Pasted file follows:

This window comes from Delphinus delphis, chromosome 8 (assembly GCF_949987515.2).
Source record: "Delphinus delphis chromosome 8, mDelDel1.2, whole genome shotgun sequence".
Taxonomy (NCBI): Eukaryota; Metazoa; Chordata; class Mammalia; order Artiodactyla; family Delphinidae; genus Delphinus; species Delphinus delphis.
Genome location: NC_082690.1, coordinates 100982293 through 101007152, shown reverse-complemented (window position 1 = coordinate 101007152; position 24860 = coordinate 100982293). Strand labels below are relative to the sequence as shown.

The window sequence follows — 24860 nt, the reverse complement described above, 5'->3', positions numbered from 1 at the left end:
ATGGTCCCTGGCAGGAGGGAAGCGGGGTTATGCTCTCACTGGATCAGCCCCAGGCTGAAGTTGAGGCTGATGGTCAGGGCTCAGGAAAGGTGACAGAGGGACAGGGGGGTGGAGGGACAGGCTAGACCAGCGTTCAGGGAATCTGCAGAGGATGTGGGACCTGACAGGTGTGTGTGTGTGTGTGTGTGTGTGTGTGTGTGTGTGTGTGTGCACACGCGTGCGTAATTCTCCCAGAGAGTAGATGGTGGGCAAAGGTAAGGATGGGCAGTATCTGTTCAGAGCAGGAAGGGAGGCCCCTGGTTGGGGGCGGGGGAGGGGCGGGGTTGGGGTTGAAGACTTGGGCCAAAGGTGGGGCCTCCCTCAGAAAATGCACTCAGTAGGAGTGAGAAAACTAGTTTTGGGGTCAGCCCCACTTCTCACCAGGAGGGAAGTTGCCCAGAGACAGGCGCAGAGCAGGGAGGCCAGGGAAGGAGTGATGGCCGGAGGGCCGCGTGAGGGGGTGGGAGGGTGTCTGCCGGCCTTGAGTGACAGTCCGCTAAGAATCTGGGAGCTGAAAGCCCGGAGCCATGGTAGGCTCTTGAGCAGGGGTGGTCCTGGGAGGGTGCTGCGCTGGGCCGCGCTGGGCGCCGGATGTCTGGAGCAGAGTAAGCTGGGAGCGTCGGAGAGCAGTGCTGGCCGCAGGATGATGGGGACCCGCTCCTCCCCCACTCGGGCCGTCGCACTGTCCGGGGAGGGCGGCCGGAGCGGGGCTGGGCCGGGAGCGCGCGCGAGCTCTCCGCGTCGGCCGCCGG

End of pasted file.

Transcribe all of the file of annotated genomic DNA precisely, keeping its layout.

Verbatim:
This window comes from Delphinus delphis, chromosome 8 (assembly GCF_949987515.2).
Source record: "Delphinus delphis chromosome 8, mDelDel1.2, whole genome shotgun sequence".
Taxonomy (NCBI): Eukaryota; Metazoa; Chordata; class Mammalia; order Artiodactyla; family Delphinidae; genus Delphinus; species Delphinus delphis.
Genome location: NC_082690.1, coordinates 100982293 through 101007152, shown reverse-complemented (window position 1 = coordinate 101007152; position 24860 = coordinate 100982293). Strand labels below are relative to the sequence as shown.

The window sequence follows — 24860 nt, the reverse complement described above, 5'->3', positions numbered from 1 at the left end:
ATGGTCCCTGGCAGGAGGGAAGCGGGGTTATGCTCTCACTGGATCAGCCCCAGGCTGAAGTTGAGGCTGATGGTCAGGGCTCAGGAAAGGTGACAGAGGGACAGGGGGGTGGAGGGACAGGCTAGACCAGCGTTCAGGGAATCTGCAGAGGATGTGGGACCTGACAGGTGTGTGTGTGTGTGTGTGTGTGTGTGTGTGTGTGTGTGTGTGCACACGCGTGCGTAATTCTCCCAGAGAGTAGATGGTGGGCAAAGGTAAGGATGGGCAGTATCTGTTCAGAGCAGGAAGGGAGGCCCCTGGTTGGGGGCGGGGGAGGGGCGGGGTTGGGGTTGAAGACTTGGGCCAAAGGTGGGGCCTCCCTCAGAAAATGCACTCAGTAGGAGTGAGAAAACTAGTTTTGGGGTCAGCCCCACTTCTCACCAGGAGGGAAGTTGCCCAGAGACAGGCGCAGAGCAGGGAGGCCAGGGAAGGAGTGATGGCCGGAGGGCCGCGTGAGGGGGTGGGAGGGTGTCTGCCGGCCTTGAGTGACAGTCCGCTAAGAATCTGGGAGCTGAAAGCCCGGAGCCATGGTAGGCTCTTGAGCAGGGGTGGTCCTGGGAGGGTGCTGCGCTGGGCCGCGCTGGGCGCCGGATGTCTGGAGCAGAGTAAGCTGGGAGCGTCGGAGAGCAGTGCTGGCCGCAGGATGATGGGGACCCGCTCCTCCCCCACTCGGGCCGTCGCACTGTCCGGGGAGGGCGGCCGGAGCGGGGCTGGGCCGGGAGCGCGCGCGAGCTCTCCGCGTCGGCCGCCGG